9. CHEERZ (FEAT. READY ROC & MELANIE RUTHERFORD)
This song was underwhelming at best. Reggie and his weed carrier (given that this is Redman we're talking about, I mean that in the most literal sense this time around) have an effortless chemistry behind the mic, but the M-Phazes beat sounds as schmaltzy as pre-The College Dropout Kanye West, and having R&B singer (and Gilla House associate, if memory serves me correctly) Melanie Rutherford sing the chorus disrupts the flow of what is ostensibly a song celebrating the success of an underground hip hop career. (That sounds like an oxymoron, I know, but just go with me on this.) This was alright, but it's not real.
10. ROCKIN WIT DA BEST (FEAT. KOOL MOE DEE)
This enjoyable effort was a smartly calculated bid for Reggie's continued relevance in our chosen genre: our host reaches out to the older audience (let's be honest, the odds are pretty good that, if you're a fan of Redman, you're probably at least in your late twenties or early thirties) by including witty wordplay and what amounts to a fairly useless cameo from old school legend Kool Moe Dee, while also appealing to the newer heads by spitting over a rather hostile ThreeSixty instrumental that gets the neck moving. This song won't suddenly convert anyone over to the Doc side, but it was still pretty good.
11. LITE 1 WITCHA BOI (FEAT. METHOD MAN & BUN B)
It wouldn't be a Redman album without an ode to the stickiest of the icky: the weed song is possibly the only consistent theme running through his catalog now, since the Def Squad fails to make their presence known on Reggie. And of course his partner-in-rhyme Method Man would make his obligatory appearance on this track. But the problem is that this song fucking sucks, no matter what the other blogs tell you: neither Meth nor Red sound at all natural smoking homegrown over this Southern-tinted Audibles instrumental. (For the record, Bun B, who last worked with hip hop's Cheech and Chong on “City Lights” from Blackout! 2, sounds okay, since he's in his wheelhouse and all.) I find it troubling that a Meth and Red song can sound this fucking terrible: this doesn't leave me with especially high expectations for the upcoming Blackout! 3. Sigh.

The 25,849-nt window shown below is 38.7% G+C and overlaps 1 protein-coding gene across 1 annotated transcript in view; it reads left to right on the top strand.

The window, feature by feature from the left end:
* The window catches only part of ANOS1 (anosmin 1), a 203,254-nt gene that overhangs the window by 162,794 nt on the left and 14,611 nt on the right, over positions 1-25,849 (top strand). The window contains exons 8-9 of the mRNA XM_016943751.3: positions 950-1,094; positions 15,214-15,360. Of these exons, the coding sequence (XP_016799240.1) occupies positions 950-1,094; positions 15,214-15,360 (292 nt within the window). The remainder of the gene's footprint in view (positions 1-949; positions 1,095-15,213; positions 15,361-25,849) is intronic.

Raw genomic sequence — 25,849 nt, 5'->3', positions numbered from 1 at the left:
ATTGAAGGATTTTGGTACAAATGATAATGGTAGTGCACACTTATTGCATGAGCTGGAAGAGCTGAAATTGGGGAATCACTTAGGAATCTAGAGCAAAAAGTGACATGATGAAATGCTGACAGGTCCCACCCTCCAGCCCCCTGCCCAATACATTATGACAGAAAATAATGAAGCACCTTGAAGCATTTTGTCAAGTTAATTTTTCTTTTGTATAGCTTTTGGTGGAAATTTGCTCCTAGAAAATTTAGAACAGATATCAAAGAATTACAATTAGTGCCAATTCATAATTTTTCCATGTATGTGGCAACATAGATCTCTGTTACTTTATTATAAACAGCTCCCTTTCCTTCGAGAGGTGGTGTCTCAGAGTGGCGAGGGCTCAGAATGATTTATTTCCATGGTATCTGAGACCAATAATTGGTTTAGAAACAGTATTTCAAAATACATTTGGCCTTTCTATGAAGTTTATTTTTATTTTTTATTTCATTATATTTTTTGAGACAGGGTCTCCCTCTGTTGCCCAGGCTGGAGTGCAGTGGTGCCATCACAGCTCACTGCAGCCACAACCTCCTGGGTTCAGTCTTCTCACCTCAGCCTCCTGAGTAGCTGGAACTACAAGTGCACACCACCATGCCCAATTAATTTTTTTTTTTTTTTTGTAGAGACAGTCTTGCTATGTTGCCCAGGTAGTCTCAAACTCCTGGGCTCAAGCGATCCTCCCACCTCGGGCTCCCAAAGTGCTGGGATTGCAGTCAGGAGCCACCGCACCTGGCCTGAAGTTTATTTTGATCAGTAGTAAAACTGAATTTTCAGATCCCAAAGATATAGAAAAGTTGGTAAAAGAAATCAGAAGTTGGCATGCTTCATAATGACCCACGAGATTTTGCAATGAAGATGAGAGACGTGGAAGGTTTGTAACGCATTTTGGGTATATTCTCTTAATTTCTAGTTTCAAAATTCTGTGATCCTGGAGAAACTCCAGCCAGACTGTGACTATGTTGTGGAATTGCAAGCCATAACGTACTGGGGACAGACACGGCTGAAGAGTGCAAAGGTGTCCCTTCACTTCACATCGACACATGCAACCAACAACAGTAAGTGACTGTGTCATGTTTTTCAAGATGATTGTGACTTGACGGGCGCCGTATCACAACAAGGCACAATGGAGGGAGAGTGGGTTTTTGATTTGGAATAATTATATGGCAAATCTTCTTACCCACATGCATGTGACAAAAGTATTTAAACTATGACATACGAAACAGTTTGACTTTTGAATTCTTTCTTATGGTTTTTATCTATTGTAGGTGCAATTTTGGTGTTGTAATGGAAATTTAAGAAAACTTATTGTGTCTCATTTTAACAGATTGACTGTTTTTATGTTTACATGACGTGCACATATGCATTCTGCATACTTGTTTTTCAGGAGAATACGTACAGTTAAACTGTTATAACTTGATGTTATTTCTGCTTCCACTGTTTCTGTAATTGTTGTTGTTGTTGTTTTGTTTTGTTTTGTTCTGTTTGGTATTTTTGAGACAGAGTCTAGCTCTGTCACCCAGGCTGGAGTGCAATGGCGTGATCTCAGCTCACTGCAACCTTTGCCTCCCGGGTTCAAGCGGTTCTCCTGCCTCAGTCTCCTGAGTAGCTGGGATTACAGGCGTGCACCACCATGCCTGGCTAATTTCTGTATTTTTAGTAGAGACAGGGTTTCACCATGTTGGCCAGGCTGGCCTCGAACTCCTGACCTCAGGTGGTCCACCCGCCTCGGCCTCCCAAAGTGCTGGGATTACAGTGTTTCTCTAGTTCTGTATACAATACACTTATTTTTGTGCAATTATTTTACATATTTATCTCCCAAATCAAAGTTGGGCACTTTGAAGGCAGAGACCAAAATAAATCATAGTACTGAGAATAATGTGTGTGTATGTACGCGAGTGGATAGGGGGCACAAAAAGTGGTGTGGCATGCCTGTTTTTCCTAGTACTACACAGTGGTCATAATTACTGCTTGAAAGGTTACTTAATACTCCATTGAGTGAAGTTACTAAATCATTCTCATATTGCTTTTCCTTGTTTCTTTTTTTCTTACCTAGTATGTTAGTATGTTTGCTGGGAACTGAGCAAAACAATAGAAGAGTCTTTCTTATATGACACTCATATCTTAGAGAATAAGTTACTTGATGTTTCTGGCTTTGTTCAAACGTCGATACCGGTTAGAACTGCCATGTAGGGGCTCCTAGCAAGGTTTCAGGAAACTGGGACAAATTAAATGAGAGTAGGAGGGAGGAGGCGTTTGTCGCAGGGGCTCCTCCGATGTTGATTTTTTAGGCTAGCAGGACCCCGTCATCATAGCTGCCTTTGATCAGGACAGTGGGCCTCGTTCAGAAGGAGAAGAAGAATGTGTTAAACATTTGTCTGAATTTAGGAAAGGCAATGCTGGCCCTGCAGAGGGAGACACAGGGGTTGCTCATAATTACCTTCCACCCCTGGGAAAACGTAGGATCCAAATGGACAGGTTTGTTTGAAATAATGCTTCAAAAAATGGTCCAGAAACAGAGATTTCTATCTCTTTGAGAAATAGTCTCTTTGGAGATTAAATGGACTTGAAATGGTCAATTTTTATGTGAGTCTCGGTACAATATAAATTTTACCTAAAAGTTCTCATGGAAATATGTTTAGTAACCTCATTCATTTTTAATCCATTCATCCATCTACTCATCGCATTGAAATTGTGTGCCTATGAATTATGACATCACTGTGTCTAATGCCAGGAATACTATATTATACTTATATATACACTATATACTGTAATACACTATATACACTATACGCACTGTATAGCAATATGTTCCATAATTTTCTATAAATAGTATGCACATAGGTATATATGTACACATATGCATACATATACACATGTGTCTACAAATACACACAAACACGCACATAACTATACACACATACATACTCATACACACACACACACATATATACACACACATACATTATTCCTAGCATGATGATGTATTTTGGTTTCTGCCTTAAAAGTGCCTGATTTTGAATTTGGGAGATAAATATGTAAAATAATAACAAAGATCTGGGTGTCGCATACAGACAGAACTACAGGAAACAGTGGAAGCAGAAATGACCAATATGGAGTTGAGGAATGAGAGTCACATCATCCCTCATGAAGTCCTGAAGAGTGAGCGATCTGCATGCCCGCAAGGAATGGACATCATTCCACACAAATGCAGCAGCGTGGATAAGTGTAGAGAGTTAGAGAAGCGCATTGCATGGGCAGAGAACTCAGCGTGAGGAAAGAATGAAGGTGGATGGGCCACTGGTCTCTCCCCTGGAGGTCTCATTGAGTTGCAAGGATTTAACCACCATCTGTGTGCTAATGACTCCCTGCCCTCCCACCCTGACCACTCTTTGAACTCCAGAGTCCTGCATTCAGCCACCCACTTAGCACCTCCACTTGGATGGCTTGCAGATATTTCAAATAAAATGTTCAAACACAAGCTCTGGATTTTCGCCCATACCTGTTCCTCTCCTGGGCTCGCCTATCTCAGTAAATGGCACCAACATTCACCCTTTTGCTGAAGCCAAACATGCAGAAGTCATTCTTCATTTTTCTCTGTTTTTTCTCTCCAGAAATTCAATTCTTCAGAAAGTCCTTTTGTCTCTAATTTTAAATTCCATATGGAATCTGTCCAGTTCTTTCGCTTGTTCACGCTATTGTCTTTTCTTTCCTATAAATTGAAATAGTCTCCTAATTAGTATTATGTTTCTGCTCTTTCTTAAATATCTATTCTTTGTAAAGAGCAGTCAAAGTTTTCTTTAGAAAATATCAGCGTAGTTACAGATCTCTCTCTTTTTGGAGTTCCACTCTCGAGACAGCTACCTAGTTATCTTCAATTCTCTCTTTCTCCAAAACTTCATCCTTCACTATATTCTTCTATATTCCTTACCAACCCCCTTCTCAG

12. WHN THE LIGHTS GO OFF (FEAT. POO BEAR)
Nope, I double checked: that is actually how the word is spelled in the title. Clearly, Reggie was in too much of a hurry to use spellcheck. This was, quite possibly, the most “mature” Redman song ever recorded. I put the “mature” in quotes because Reggie is still talking his shit, but this time around, he's also reflecting on his life in our chosen genre and how lucky he has been to enjoy it for so long, all while acknowledging that he has had to work hard for his position as an elder statesman. The beat is fairly non-Redman in nature, and Poo Bear's chorus is pretty generic, but there isn't anything technically wrong with this song. I don't think it'll end up on my iTunes Redman playlist anytime soon, though.
13. TIGER STYLE CRANE
This was the first song I heard from Reggie that was guaranteed to make the album (as opposed to those various teaser singles that our host dropped and the label forgot about), and I loved it so much that I refused to listen to “Def Jammable” or any other new product, just in case they tainted my theory that Redman was still capable of bringing some hot shit to the table. The Fyre Dept.'s beat is fast-paced and a perfect fit for Reggie's boasts (which are recycled from a satellite radio freestyle he performed over the beat for Jay-Z's Dr. Dre-produced “Trouble”), and his self-produced music video only adds to the lack of luster. “Tiger Style Crane” doesn't really fit on Reggie (indeed, the outro of “Whn The Lights Ho Off” implies that the previous song was originally conceived to be the ending of the album), but it's a welcome gift for the self-proclaimed “eleventh member of the Wu-Tang” to give his fans.
THE LAST WORD: Reggie is a step in the right direction for Redman, in that it sounds much better than the disappointing Red Gone Wild: Thee Album, but it still doesn't consistently work. In excising the elements that made his previous efforts run overlong (the multiple skits, recurring characters, and most of the guest spots from folks outside of his immediate Gilla House crew), Reggie Noble has also lost most of the sense of fun his earlier projects exhibited. True, Reggie doesn't have an opportunity to lose focus and ramble on during an album that consists of thirteen (relatively short) tracks, but our host is at his best when he has no such restrictions. About half of Reggie works beautifully, with Redman's nimble verses playing tag with instrumentals that manage to keep up, but when our host deviates from his previously-established formula, the results run the gamut from poor to terrible (or, in the case of “Lite 1 Witcha Boi”, terribly poor). Still, even though this wasn't a complete success, Reggie does manage to prove that Redman is capable of creating (some) compelling music, with or without the help of his boys. I just hope that his follow-up to this doesn't completely ignore his past life as a flagship Def Squad member, and maybe also provides some clarification on this whole “eleventh member of Wu-Tang” thing, since Reggie Noble would sound pretty good over some Wu-Elements contributions.